I'm a servicemember and I'm being contacted by a debt collector about a debt. What are my rights and where can I get help?
Depending on your situation, there are different ways to respond to debt collectors. We have sample letters you can use if you're experiencing common problems.
If you're a servicemember, you have all the rights under the Fair Debt Collection Practices Act (FDCPA) that civilians do.
The FDCPA says debt collectors can't harass, oppress, or abuse you or anyone else they contact. Some examples of harassment are:
- Calling repeatedly with intent to annoy or harass
- Contacting you at an unreasonable time (before 8 a.m. or after 9 p.m., unless you agree)
- Using obscene language
- Making a false or misleading statement about how much you owe
- Publishing your name for not paying a debt
- Lying to you about the debt
- Threatening to have you arrested for not paying the debt when you can’t be
As a servicemember, you may also face some situations not encountered by civilians. For example:
- Chain of command. A debt collector may contact your chain of command without your permission but usually only to find out your location, what your phone number is, and where you work. A debt collector trying to locate you may not tell your supervisor or commander that you owe a debt. Typically, they may only speak to your supervisor or commander once to get your location information, and they can’t call if they already have this information.
- Uniform Code of Military Justice (UCMJ). A debt collector cannot prosecute you under the UCMJ - only the military can do that. However, servicemembers are expected to pay their legitimate financial obligations in a proper and timely manner. Failure to pay a legitimate obligation may result in disciplinary action under the UCMJ, but only if certain conditions are met. For example, there cannot be a genuine dispute between you and the debt collector about the debt.
- Security clearance. A debt collector is not permitted under the FDCPA to share information about your debt without your permission with a third party, such as a security manager, supervisor, or commander. You should know that failing to pay your debts on time can result in negative information being reported to credit reporting companies, which may be considered when your security clearance is up for review. Servicemembers are expected to pay their legitimate financial obligations in a proper and timely manner.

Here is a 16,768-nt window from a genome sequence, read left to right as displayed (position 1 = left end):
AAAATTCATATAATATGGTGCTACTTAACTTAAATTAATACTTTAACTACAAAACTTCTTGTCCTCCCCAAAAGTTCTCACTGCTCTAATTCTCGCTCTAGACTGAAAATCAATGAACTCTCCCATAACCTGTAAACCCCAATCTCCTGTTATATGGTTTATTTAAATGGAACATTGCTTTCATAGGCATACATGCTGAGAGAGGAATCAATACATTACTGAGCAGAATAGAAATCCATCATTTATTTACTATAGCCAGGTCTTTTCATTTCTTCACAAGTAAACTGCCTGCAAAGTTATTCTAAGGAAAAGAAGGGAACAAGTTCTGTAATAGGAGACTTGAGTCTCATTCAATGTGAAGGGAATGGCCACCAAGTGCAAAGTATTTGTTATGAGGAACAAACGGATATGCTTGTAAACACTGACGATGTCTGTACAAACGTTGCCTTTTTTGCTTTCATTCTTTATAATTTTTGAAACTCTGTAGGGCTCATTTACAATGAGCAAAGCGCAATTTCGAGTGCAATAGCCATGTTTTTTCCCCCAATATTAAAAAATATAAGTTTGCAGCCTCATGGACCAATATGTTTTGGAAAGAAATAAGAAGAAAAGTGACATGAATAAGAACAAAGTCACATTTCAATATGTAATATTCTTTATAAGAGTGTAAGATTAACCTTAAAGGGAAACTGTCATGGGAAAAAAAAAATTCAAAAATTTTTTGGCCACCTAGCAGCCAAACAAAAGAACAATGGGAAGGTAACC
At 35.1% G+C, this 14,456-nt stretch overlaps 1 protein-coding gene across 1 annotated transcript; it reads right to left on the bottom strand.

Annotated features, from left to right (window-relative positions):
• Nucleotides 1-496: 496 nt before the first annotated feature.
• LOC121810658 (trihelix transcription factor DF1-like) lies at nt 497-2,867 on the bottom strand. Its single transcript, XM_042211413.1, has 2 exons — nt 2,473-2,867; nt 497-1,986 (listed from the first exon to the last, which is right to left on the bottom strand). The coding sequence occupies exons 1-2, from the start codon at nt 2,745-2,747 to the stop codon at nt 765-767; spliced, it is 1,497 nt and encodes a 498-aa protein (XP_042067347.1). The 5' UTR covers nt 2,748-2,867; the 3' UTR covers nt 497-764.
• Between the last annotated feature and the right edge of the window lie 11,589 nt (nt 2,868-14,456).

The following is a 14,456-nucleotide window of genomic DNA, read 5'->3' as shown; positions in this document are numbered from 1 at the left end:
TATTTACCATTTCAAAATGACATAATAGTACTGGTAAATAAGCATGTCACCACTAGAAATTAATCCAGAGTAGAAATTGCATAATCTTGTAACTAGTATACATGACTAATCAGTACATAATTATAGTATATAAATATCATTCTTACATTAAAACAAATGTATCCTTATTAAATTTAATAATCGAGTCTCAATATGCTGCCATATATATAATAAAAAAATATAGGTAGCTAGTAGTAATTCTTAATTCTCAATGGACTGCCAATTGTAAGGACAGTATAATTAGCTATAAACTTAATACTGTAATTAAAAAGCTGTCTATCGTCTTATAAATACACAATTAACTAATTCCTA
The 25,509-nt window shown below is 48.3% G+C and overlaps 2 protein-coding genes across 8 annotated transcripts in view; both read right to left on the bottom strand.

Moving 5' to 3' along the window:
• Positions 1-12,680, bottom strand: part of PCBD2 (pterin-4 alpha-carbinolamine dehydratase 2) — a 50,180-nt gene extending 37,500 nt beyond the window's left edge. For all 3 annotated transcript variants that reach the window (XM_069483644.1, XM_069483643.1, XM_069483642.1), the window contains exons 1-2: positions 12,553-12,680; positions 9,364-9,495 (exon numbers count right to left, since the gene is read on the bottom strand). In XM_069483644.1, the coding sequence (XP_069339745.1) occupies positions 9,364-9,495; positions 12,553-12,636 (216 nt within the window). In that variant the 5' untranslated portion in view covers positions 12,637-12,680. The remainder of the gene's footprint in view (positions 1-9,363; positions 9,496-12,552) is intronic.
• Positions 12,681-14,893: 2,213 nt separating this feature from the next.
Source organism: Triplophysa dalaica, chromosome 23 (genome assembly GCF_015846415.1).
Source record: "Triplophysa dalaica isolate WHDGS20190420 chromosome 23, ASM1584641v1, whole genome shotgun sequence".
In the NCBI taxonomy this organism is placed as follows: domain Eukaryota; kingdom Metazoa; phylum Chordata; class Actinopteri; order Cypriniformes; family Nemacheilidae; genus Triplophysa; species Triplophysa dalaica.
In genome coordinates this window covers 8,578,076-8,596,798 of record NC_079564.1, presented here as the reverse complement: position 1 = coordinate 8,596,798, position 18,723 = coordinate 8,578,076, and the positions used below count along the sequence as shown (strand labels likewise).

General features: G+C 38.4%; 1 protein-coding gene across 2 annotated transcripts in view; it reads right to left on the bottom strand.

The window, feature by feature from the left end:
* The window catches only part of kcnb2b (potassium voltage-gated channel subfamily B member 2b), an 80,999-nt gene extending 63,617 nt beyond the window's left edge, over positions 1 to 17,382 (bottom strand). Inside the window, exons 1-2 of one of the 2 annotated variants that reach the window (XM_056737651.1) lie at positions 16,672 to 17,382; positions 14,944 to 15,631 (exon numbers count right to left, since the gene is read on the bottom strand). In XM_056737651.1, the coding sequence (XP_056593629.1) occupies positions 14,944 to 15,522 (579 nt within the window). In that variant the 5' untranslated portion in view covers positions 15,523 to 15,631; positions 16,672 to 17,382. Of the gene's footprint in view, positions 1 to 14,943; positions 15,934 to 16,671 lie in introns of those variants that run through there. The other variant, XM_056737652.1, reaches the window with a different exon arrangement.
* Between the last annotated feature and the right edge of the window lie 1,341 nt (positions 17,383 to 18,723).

There are different ways to respond when a debt collector contacts you. Depending on your situation, we have sample letters that can help if you:
- Need more information about the debt
- Do not owe the debt
- Want the debt collector to stop contacting you
- Want the debt collector to only contact you through your lawyer
- Want to specify how the debt collector can contact you
This factsheet also gives more information about your rights when a debt collector calls.
If you’re having a problem with a debt collector, contact your local JAG office for more information. To find your JAG Legal Assistance Office, use the locator. You also may be able to get assistance with managing your finances and developing a plan to help you deal with your debt from a local military Personal Financial Manager.
You can report any problems to your state's attorney general. You can also sue the debt collector for violations of the FDCPA. If you sue under the FDCPA and win, the debt collector must generally pay your attorney’s fees and may also have to pay you damages.
If you have an issue with a consumer financial product or service, you can also submit a complaint with the CFPB online or by calling 855-411-CFPB (2372). We’ll forward your complaint to the company and work to get a response from them.